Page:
LONDON (Reuters) - British Prime Minister Boris Johnson refused on Monday to get dragged into a scandal surrounding Prince Andrew, who has faced a backlash after an interview in which he denied having sex with a teenage girl and spoke of his relationship with U.S. financier Jeffrey Epstein.
Andrew, Queen Elizabeth’s second son, said in the interview aired on Saturday that he could not have had sex with a teenage girl at a socialite’s London home because he returned to his house after a children’s party on the night in question and has no recollection of ever meeting her.
Andrew’s comments to the BBC drew scorn in the British media, which said his explanations were unsatisfactory while lawyers for Epstein’s victims said the prince showed little sympathy for those abused.
Asked whether he shared “the nation’s incredulity” about Andrew’s account of his behaviour and what he would advise the queen to do, Johnson said: “I won’t get dragged into commentary about matters concerning the royal family.”
Earlier, Johnson was asked by a reporter whether he would encourage Andrew to cooperate with U.S. authorities over Epstein’s actions. Johnson replied: “Nice try.”
In the interview, Andrew was at times rambling and contradictory.
He said Epstein’s behaviour had been “unbecoming”, but he did not regret their friendship because of the opportunities it gave him to meet business people. Epstein killed himself in August while being held on sex-trafficking charges.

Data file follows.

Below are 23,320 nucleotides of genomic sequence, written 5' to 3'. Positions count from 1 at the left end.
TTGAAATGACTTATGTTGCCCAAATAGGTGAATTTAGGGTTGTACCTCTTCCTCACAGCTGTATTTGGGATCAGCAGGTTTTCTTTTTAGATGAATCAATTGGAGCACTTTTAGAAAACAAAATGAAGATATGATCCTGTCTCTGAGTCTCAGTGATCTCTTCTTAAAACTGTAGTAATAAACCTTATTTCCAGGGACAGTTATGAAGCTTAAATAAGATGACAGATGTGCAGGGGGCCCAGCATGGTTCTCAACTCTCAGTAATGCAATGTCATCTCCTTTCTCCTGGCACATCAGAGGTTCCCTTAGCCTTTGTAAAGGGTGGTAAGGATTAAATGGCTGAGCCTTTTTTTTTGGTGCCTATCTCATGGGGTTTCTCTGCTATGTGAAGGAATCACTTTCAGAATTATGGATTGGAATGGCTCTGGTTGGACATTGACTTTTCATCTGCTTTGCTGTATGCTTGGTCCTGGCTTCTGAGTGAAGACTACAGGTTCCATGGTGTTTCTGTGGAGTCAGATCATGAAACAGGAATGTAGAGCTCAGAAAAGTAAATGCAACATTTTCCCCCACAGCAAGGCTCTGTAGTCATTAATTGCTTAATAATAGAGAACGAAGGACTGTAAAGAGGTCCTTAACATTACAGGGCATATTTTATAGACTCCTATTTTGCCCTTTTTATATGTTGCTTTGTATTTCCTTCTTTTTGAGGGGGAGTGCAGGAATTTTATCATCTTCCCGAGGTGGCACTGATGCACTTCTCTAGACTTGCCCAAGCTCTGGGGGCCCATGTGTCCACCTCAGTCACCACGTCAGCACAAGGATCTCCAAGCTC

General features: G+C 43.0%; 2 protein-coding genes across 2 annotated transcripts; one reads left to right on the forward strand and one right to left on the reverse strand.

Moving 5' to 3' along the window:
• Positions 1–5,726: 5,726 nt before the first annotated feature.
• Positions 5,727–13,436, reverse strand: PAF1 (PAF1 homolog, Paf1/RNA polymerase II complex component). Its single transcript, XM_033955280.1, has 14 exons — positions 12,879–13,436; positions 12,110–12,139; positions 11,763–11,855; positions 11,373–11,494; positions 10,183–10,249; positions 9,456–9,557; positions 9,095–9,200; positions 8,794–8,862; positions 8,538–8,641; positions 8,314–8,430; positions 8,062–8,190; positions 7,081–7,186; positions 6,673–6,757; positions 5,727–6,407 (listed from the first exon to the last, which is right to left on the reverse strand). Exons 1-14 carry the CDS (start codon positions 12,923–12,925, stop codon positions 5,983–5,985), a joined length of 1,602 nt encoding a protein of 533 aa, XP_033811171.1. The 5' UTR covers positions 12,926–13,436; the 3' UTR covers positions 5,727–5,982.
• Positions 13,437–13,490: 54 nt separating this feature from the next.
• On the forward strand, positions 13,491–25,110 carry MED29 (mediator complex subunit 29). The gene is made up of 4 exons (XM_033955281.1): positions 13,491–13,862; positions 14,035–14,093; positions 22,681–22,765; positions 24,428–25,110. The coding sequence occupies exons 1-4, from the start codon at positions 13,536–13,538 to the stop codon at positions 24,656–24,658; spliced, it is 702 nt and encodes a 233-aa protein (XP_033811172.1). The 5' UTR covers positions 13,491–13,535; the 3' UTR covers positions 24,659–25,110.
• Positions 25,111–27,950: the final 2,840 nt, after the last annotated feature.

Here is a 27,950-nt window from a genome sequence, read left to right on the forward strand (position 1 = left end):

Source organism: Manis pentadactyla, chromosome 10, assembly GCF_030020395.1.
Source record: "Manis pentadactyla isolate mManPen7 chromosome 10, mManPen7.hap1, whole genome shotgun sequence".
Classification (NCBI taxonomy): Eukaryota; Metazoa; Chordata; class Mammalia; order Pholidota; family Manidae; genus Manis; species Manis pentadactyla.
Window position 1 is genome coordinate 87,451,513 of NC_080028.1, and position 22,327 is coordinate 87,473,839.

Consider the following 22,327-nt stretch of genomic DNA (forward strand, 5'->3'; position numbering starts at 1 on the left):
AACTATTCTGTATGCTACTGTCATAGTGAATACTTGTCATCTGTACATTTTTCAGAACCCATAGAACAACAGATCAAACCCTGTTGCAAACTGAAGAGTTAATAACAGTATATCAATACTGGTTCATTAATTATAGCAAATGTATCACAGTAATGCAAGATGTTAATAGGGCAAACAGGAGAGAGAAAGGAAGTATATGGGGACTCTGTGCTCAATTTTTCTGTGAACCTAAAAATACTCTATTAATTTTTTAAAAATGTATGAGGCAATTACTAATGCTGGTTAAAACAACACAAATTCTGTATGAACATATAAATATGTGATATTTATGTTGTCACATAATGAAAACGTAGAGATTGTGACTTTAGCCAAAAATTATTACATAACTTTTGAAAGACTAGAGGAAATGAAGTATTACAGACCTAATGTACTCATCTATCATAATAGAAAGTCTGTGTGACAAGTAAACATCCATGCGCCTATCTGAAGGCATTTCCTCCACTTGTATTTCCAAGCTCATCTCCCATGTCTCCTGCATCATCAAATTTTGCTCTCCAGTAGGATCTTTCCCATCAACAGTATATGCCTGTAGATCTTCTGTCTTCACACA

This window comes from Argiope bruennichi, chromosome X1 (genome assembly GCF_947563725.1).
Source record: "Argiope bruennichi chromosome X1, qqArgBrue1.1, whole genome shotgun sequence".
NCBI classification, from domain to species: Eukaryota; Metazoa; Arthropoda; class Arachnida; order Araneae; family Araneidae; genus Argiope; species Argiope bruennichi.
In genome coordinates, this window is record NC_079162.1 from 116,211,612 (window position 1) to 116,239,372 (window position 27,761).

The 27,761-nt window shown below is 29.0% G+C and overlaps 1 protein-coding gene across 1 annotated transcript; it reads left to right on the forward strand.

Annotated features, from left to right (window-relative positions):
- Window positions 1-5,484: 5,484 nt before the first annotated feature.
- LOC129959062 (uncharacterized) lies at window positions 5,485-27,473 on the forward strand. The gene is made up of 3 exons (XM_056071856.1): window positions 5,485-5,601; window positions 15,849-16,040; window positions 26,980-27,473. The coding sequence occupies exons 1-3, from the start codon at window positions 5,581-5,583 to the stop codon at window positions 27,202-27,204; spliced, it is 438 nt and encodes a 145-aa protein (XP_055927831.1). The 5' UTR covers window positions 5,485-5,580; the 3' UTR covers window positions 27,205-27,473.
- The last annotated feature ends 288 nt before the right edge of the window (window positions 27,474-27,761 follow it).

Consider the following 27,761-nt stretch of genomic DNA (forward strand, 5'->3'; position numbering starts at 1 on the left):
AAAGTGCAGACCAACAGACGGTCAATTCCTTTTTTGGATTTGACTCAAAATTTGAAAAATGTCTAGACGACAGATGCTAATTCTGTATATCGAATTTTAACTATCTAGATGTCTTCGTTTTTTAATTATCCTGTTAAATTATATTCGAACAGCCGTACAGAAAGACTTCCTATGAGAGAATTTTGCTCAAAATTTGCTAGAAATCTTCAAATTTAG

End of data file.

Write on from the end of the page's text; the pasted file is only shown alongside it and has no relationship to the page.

One of Epstein’s accusers, Virginia Giuffre, has said she was forced to have sex with Andrew in London, New York and on a private Caribbean island between 1999 and 2002, when she says Epstein kept her as a “sex slave”.
During the hour-long interview, Andrew gave various reasons why her account of meeting him sweating and dancing almost two decades ago at a London nightclub before having sex with him could not be true.
These included that he suffered from a medical condition that stopped him perspiring, that he “never really partied” and he avoided “public displays of affection”.
Yet British media published pictures of Andrew at a host of parties in the company of different women, some showing him displaying affection and clearly perspiring.
Two days after it aired, the interview was still front-page news for British newspapers, which described it as a “car crash” that raised questions about Andrew’s future.
“Prince Andrew has brought shame on the UK and continues to disgrace himself as he shows no remorse or insight into what he has done,” said Graham Smith, head of the anti-monarchist group Republic.
Reporting by David Milliken and Costas Pitas; Writing by Guy Faulconbridge; Editing by Giles Elgood